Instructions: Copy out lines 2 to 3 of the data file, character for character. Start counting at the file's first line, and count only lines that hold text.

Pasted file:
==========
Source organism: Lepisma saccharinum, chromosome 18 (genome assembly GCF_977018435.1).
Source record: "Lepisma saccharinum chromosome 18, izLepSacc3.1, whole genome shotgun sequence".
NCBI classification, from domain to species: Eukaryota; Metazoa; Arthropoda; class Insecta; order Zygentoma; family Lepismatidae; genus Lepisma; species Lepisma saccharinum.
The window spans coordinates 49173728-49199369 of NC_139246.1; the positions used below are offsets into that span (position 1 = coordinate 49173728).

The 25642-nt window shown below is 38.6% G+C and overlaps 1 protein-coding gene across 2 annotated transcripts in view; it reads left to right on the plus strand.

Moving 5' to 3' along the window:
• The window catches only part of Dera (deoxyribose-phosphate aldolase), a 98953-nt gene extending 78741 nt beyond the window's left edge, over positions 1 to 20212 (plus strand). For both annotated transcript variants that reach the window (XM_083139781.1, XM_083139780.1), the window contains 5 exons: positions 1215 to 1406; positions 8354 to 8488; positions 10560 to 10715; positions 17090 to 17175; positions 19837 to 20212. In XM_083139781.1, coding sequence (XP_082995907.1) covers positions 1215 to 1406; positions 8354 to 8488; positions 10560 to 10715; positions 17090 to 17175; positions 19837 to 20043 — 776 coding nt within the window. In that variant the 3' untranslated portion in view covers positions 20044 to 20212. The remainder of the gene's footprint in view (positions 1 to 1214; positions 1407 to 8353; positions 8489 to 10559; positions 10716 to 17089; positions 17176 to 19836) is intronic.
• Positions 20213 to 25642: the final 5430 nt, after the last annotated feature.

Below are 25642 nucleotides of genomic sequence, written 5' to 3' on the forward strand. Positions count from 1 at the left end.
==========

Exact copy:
Source record: "Lepisma saccharinum chromosome 18, izLepSacc3.1, whole genome shotgun sequence".
NCBI classification, from domain to species: Eukaryota; Metazoa; Arthropoda; class Insecta; order Zygentoma; family Lepismatidae; genus Lepisma; species Lepisma saccharinum.